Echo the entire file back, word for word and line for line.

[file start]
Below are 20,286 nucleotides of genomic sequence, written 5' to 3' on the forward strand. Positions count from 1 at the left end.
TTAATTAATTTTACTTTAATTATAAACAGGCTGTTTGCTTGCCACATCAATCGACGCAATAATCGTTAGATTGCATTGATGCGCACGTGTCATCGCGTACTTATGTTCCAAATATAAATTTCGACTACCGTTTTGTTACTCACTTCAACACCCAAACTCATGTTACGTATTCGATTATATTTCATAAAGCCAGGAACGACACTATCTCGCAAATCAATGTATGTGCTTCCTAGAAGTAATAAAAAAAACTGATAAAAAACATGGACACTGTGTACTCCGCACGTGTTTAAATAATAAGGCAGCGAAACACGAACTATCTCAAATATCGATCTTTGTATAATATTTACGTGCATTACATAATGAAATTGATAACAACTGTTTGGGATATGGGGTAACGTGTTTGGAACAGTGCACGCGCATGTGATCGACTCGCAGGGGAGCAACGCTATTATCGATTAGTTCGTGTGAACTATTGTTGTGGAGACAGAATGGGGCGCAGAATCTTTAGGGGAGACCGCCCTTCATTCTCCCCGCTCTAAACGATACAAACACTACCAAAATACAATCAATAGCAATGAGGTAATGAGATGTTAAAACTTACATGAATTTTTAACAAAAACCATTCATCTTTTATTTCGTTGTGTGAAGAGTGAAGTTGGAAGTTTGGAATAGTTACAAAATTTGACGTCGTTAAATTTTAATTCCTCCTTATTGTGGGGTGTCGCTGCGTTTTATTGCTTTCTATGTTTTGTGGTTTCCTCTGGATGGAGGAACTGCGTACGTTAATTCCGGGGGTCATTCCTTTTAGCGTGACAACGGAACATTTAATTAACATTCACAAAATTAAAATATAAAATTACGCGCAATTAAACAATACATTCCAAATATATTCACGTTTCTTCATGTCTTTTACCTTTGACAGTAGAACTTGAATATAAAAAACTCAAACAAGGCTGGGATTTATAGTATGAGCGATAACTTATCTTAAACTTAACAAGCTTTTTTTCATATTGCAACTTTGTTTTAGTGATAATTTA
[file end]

Below are 20,286 nucleotides of genomic sequence, written 5' to 3' on the forward strand. Positions count from 1 at the left end.
TTAATTAATTTTACTTTAATTATAAACAGGCTGTTTGCTTGCCACATCAATCGACGCAATAATCGTTAGATTGCATTGATGCGCACGTGTCATCGCGTACTTATGTTCCAAATATAAATTTCGACTACCGTTTTGTTACTCACTTCAACACCCAAACTCATGTTACGTATTCGATTATATTTCATAAAGCCAGGAACGACACTATCTCGCAAATCAATGTATGTGCTTCCTAGAAGTAATAAAAAAAACTGATAAAAAACATGGACACTGTGTACTCCGCACGTGTTTAAATAATAAGGCAGCGAAACACGAACTATCTCAAATATCGATCTTTGTATAATATTTACGTGCATTACATAATGAAATTGATAACAACTGTTTGGGATATGGGGTAACGTGTTTGGAACAGTGCACGCGCATGTGATCGACTCGCAGGGGAGCAACGCTATTATCGATTAGTTCGTGTGAACTATTGTTGTGGAGACAGAATGGGGCGCAGAATCTTTAGGGGAGACCGCCCTTCATTCTCCCCGCTCTAAACGATACAAACACTACCAAAATACAATCAATAGCAATGAGGTAATGAGATGTTAAAACTTACATGAATTTTTAACAAAAACCATTCATCTTTTATTTCGTTGTGTGAAGAGTGAAGTTGGAAGTTTGGAATAGTTACAAAATTTGACGTCGTTAAATTTTAATTCCTCCTTATTGTGGGGTGTCGCTGCGTTTTATTGCTTTCTATGTTTTGTGGTTTCCTCTGGATGGAGGAACTGCGTACGTTAATTCCGGGGGTCATTCCTTTTAGCGTGACAACGGAACATTTAATTAACATTCACAAAATTAAAATATAAAATTACGCGCAATTAAACAATACATTCCAAATATATTCACGTTTCTTCATGTCTTTTACCTTTGACAGTAGAACTTGAATATAAAAAACTCAAACAAGGCTGGGATTTATAGTATGAGCGATAACTTATCTTAAACTTAACAAGCTTTTTTTCATATTGCAACTTTGTTTTAGTGATAATTTA